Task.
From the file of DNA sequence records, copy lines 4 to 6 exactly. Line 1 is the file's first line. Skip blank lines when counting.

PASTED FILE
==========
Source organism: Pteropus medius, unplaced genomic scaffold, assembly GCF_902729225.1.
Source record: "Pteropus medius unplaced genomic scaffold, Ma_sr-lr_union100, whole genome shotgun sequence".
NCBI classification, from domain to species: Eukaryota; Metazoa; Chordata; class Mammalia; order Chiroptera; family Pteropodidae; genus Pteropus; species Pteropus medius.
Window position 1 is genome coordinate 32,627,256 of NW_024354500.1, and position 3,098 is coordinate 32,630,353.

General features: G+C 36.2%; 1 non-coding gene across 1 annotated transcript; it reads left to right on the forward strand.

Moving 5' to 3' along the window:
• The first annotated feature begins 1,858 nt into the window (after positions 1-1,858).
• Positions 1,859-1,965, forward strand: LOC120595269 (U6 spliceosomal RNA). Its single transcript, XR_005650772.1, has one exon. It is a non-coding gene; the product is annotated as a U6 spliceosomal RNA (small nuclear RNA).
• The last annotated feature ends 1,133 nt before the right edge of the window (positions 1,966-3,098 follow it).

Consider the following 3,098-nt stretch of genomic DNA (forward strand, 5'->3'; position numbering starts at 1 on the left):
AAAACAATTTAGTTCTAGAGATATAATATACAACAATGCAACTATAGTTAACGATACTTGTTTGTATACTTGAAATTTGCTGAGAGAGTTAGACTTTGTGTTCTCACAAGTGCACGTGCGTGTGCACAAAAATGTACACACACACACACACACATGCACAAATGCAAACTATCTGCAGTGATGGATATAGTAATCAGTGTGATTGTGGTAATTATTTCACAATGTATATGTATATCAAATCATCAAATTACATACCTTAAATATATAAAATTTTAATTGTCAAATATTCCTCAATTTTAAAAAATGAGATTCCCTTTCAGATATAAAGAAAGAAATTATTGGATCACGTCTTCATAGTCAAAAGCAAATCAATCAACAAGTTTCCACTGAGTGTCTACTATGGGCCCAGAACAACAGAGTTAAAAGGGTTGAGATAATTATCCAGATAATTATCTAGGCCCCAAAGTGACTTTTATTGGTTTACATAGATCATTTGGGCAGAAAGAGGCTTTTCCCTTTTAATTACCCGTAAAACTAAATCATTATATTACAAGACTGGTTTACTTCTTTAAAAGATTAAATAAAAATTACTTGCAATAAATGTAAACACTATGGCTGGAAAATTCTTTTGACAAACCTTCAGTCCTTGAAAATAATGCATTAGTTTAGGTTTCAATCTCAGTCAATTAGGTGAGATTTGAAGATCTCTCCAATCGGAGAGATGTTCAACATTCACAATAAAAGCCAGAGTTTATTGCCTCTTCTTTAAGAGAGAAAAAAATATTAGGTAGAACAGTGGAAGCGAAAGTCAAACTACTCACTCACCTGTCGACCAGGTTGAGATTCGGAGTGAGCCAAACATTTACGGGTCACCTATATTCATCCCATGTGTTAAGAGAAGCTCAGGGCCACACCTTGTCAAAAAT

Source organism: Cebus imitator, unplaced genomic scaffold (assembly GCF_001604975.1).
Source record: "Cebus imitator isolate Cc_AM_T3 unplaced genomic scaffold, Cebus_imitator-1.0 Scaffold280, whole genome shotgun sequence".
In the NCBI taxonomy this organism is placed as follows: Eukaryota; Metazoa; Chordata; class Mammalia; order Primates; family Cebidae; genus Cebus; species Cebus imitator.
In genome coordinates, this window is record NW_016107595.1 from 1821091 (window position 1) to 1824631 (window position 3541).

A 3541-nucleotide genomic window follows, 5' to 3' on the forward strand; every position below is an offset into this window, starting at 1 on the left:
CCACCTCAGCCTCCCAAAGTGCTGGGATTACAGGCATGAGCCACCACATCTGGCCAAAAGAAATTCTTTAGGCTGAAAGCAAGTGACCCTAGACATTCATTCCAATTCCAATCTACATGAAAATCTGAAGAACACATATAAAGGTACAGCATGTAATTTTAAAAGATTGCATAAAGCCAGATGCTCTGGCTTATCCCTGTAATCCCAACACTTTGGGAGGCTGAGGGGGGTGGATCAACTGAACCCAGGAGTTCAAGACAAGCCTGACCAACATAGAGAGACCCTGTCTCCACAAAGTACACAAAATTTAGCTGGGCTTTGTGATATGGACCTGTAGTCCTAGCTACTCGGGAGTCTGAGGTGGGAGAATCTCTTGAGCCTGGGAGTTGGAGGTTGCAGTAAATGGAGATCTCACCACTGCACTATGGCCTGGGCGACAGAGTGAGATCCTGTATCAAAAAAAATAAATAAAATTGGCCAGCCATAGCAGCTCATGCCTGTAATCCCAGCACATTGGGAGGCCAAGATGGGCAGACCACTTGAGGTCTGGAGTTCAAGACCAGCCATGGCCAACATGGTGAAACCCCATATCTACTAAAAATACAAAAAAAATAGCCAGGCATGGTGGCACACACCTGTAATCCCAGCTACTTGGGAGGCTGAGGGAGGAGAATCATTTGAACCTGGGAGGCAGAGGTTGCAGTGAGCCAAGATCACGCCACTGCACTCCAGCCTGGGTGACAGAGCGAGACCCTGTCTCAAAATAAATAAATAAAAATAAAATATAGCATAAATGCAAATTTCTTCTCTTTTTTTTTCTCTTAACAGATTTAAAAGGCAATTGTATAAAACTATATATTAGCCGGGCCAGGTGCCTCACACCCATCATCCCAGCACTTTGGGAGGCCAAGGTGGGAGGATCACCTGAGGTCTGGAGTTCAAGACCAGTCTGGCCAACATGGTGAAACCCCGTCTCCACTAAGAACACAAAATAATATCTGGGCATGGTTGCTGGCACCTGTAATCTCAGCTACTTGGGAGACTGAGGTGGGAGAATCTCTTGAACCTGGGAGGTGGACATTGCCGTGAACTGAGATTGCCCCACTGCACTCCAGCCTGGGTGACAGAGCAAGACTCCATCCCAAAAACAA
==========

Window position 1 is genome coordinate 32,627,256 of NW_024354500.1, and position 3,098 is coordinate 32,630,353.

General features: G+C 36.2%; 1 non-coding gene across 1 annotated transcript; it reads left to right on the forward strand.

Moving 5' to 3' along the window: